But instead of inspecting ice, da Silva, who earned his doctorate at Penn State University, looks at electricity in our planet's atmosphere, namely lightning discharges. Da Silva comes from Brazil, which he says is the country with the highest number of lightning strikes on Earth. During his PhD studies, de Silva investigated electrical discharges called "gigantic jets." “Normal lightning escapes a thunder cloud downwards, discharging the electrified cloud to the ground,” he says. Gigantic jets, on the other hand do something else. “Under very rare conditions, they escape the thundercloud upwards, propagate tens of miles towards space and discharge a thunderstorm to a conducting layer around the Earth called ionosphere,” he explains. Gigantic jets have the potential to play an important role in chemistry of the ozone layer and in the global electric circuit, a fact that is still under strong scrutiny and debate, da Silva says. At Dartmouth, he is working on a number of projects to investigate additional mechanisms of electrical coupling between lightning and the near-Earth space environment.
Da Silva is enjoying the intellectual exchange among the junior fellows. “I really enjoyed hearing Kate talk about drones,” he says. “I had no idea how important their political impact is on our society.”
Da Silva lives in the Upper Valley five days a week. During weekends, he joins his wife in Amherst, Mass.
Vanessa Freije also has an interest in politics—especially in Mexico.
For her PhD from Duke University, Freije wrote a dissertation titled “Journalists, Scandal, and the Unraveling of One-Party Rule in Mexico, 1960-1988.” She came to Dartmouth’s Society of Fellows to find “sustained interdisciplinary engagement.” Freije also wanted a place where she could turn her dissertation into a book. “Mexico was ruled by one party for 70 years, and it’s really interesting to try to understand the question of how one-party rule eventually ended in a relatively peaceful way in an election.”
More typically, she says, a single dominant party is unseated violently. Freije says a culture of political scandals and the journalists who uncovered them were “very important in creating dissent” in Mexico. But sometimes, she says, the elite insiders who leaked incriminating stories lost control of the narrative that journalists constructed from them.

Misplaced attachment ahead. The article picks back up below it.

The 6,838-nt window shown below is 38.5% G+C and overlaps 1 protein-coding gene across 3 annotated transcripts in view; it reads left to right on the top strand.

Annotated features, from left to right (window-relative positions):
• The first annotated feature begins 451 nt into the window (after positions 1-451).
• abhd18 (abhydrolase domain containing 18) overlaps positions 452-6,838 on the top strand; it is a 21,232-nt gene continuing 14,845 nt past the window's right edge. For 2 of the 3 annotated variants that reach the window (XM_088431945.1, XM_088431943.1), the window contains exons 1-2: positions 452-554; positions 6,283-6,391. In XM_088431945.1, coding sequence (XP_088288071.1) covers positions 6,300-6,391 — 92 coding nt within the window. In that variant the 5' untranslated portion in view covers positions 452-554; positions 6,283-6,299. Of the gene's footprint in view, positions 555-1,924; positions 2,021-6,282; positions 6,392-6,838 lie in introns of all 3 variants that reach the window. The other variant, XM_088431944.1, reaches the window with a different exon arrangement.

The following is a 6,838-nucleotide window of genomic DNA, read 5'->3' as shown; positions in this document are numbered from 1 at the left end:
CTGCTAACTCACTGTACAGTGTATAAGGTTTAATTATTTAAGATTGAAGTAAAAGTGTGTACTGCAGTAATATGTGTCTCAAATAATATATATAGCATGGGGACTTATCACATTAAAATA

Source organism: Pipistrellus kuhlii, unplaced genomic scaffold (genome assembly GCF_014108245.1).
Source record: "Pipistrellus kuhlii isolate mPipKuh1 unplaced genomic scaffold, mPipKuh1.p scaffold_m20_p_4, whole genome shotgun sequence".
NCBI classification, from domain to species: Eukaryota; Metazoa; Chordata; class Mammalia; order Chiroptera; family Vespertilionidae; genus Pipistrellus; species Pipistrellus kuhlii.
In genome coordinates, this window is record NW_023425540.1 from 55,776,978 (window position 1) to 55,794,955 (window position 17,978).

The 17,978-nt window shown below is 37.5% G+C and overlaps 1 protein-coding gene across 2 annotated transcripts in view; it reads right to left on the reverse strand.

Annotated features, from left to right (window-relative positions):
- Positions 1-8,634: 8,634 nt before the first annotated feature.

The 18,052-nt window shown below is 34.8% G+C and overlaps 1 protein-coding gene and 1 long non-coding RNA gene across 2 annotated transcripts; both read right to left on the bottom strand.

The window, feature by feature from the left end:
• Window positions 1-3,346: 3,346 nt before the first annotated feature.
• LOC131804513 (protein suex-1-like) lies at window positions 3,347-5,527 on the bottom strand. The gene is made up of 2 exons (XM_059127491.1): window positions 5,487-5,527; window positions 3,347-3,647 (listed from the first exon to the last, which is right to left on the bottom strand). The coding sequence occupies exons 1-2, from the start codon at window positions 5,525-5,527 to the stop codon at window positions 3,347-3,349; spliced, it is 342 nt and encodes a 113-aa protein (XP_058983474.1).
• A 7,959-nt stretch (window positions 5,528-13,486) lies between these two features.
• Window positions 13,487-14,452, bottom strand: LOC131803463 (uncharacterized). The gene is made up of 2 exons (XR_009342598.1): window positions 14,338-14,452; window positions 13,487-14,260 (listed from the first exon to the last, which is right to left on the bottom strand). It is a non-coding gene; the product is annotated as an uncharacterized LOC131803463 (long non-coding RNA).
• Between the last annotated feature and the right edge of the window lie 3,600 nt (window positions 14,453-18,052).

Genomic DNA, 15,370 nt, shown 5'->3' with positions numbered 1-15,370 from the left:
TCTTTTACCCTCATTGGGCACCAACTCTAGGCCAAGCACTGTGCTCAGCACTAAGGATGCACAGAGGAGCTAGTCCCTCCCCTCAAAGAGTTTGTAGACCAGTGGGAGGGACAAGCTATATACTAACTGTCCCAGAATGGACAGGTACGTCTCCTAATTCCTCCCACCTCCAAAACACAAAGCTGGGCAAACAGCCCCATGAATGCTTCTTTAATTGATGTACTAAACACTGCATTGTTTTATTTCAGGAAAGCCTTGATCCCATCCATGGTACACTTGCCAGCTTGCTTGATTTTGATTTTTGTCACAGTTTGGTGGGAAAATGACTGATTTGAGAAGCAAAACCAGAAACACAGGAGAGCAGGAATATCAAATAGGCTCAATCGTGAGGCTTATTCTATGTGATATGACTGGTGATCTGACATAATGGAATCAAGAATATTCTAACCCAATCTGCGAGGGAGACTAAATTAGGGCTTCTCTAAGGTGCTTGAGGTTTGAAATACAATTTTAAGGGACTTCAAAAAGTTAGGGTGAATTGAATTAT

Growing up in San Diego, Freije has always been fascinated with Mexico. Her husband, Daniel Bessner, shares her global outlook. He is a post-doctoral fellow at the John Sloan Dickey Center for International Understanding.
Like Freije, Yvonne Kwan is a social scientist. Her focus is on trauma experienced by Cambodian refugees.
Kwan was born and raised in southern California. Her work on refugee trauma is inspired by her husband's family, who had narrowly escaped the brutal Khmer Rouge regime.
“They were just always afraid of things,” she recalls. But their anxiety didn’t surface in horrific stories. It came out in subtler ways. One time her father-in-law was defrauded and he had to prove his identity, “but because he was persecuted by the Khmer Rouge, he was afraid of all government entities tracking him down; he put utility bills in other peoples’ names, so he couldn’t prove who he was,” Kwan says.
Incidents like that led Kwan to study the sociology of violent histories passed down from one generation to another. Her dissertation at the University of California at Santa Cruz, “Encountering Memory and Trauma: Transgenerational Transmission of Trauma in Cambodian Americans,” is largely based on interviews with college students. She wants her research to inform the way health services for refugees are designed and delivered.
In the Society of Fellows, she’s adding a historical dimension to her work. “I just finished an article that investigates recently released archival data on the state and military records regarding the United States’ intervention in Cambodia,” Kwan says. As her own research becomes interdisciplinary, Kwan often turns to other fellows in the Society for ideas and inspiration. “Sometimes it’s difficult when you’re an academic, to talk to other people. You’re so immersed in your tiny subfield,” she says. “But we get along. We understand each other perfectly fine.”
A Sustained Conversation
That’s what Randall Balmer likes to hear as the program continues to grow.
Balmer says the plan over the next several years is to bring 24 scholars into the society, each spending three years at Dartmouth. No teaching will be expected in the first year, but by the second and third years the new academics will each teach one course per year. In their first year fellows will present work already in progress upon their arrival on campus. Second-year fellows will present an article or a chapter written while at Dartmouth, and in the third year they will talk about their future career plans.
The Society of Fellows accepted, this first year, only five fellows from more than 1,700 applicants.
“What we wanted were interesting people,” Balmer says. “People who are capable of sustaining a conversation beyond their narrow academic interests and who are excited about engaging the life of the mind.”